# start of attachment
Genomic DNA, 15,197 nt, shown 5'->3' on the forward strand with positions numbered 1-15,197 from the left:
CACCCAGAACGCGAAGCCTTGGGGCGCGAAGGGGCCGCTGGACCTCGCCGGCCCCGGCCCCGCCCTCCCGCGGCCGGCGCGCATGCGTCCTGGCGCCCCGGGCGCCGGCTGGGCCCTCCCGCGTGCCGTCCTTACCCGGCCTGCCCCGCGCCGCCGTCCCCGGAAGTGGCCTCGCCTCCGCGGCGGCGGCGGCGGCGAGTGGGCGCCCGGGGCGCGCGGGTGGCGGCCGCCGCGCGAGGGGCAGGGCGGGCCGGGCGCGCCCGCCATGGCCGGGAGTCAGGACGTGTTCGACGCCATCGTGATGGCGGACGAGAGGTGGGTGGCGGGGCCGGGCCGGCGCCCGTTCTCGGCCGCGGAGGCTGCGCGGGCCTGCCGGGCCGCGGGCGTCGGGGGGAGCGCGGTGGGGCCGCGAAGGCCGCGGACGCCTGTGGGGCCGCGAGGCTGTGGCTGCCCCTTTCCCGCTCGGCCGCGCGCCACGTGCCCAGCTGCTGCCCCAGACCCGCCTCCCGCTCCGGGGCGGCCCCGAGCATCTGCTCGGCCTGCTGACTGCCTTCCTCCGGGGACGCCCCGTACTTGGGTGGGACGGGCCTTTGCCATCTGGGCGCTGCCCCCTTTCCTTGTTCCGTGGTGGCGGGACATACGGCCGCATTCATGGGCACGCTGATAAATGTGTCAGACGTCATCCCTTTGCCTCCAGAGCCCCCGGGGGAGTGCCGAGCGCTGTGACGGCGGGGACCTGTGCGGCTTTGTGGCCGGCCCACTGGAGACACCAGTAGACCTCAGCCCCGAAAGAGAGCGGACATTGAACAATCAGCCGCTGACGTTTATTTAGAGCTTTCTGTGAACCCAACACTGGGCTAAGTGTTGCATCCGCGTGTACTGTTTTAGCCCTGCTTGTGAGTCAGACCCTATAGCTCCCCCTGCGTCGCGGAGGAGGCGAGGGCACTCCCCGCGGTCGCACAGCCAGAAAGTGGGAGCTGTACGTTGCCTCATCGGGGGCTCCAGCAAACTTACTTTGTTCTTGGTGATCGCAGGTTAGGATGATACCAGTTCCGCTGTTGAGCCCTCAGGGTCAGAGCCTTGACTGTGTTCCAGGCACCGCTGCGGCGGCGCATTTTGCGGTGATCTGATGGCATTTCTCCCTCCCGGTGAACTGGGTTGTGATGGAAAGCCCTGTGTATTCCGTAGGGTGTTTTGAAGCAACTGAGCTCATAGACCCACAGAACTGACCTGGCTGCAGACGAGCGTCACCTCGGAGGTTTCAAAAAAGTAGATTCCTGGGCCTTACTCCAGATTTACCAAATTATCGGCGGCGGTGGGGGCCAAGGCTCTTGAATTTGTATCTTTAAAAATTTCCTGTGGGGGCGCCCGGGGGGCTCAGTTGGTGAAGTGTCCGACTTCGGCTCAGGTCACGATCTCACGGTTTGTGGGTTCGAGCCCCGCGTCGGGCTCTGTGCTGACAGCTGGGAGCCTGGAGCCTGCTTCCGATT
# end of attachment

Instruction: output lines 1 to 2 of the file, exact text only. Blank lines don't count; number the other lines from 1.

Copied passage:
Genomic DNA, 15,197 nt, shown 5'->3' on the forward strand with positions numbered 1-15,197 from the left:
CACCCAGAACGCGAAGCCTTGGGGCGCGAAGGGGCCGCTGGACCTCGCCGGCCCCGGCCCCGCCCTCCCGCGGCCGGCGCGCATGCGTCCTGGCGCCCCGGGCGCCGGCTGGGCCCTCCCGCGTGCCGTCCTTACCCGGCCTGCCCCGCGCCGCCGTCCCCGGAAGTGGCCTCGCCTCCGCGGCGGCGGCGGCGGCGAGTGGGCGCCCGGGGCGCGCGGGTGGCGGCCGCCGCGCGAGGGGCAGGGCGGGCCGGGCGCGCCCGCCATGGCCGGGAGTCAGGACGTGTTCGACGCCATCGTGATGGCGGACGAGAGGTGGGTGGCGGGGCCGGGCCGGCGCCCGTTCTCGGCCGCGGAGGCTGCGCGGGCCTGCCGGGCCGCGGGCGTCGGGGGGAGCGCGGTGGGGCCGCGAAGGCCGCGGACGCCTGTGGGGCCGCGAGGCTGTGGCTGCCCCTTTCCCGCTCGGCCGCGCGCCACGTGCCCAGCTGCTGCCCCAGACCCGCCTCCCGCTCCGGGGCGGCCCCGAGCATCTGCTCGGCCTGCTGACTGCCTTCCTCCGGGGACGCCCCGTACTTGGGTGGGACGGGCCTTTGCCATCTGGGCGCTGCCCCCTTTCCTTGTTCCGTGGTGGCGGGACATACGGCCGCATTCATGGGCACGCTGATAAATGTGTCAGACGTCATCCCTTTGCCTCCAGAGCCCCCGGGGGAGTGCCGAGCGCTGTGACGGCGGGGACCTGTGCGGCTTTGTGGCCGGCCCACTGGAGACACCAGTAGACCTCAGCCCCGAAAGAGAGCGGACATTGAACAATCAGCCGCTGACGTTTATTTAGAGCTTTCTGTGAACCCAACACTGGGCTAAGTGTTGCATCCGCGTGTACTGTTTTAGCCCTGCTTGTGAGTCAGACCCTATAGCTCCCCCTGCGTCGCGGAGGAGGCGAGGGCACTCCCCGCGGTCGCACAGCCAGAAAGTGGGAGCTGTACGTTGCCTCATCGGGGGCTCCAGCAAACTTACTTTGTTCTTGGTGATCGCAGGTTAGGATGATACCAGTTCCGCTGTTGAGCCCTCAGGGTCAGAGCCTTGACTGTGTTCCAGGCACCGCTGCGGCGGCGCATTTTGCGGTGATCTGATGGCATTTCTCCCTCCCGGTGAACTGGGTTGTGATGGAAAGCCCTGTGTATTCCGTAGGGTGTTTTGAAGCAACTGAGCTCATAGACCCACAGAACTGACCTGGCTGCAGACGAGCGTCACCTCGGAGGTTTCAAAAAAGTAGATTCCTGGGCCTTACTCCAGATTTACCAAATTATCGGCGGCGGTGGGGGCCAAGGCTCTTGAATTTGTATCTTTAAAAATTTCCTGTGGGGGCGCCCGGGGGGCTCAGTTGGTGAAGTGTCCGACTTCGGCTCAGGTCACGATCTCACGGTTTGTGGGTTCGAGCCCCGCGTCGGGCTCTGTGCTGACAGCTGGGAGCCTGGAGCCTGCTTCCGATT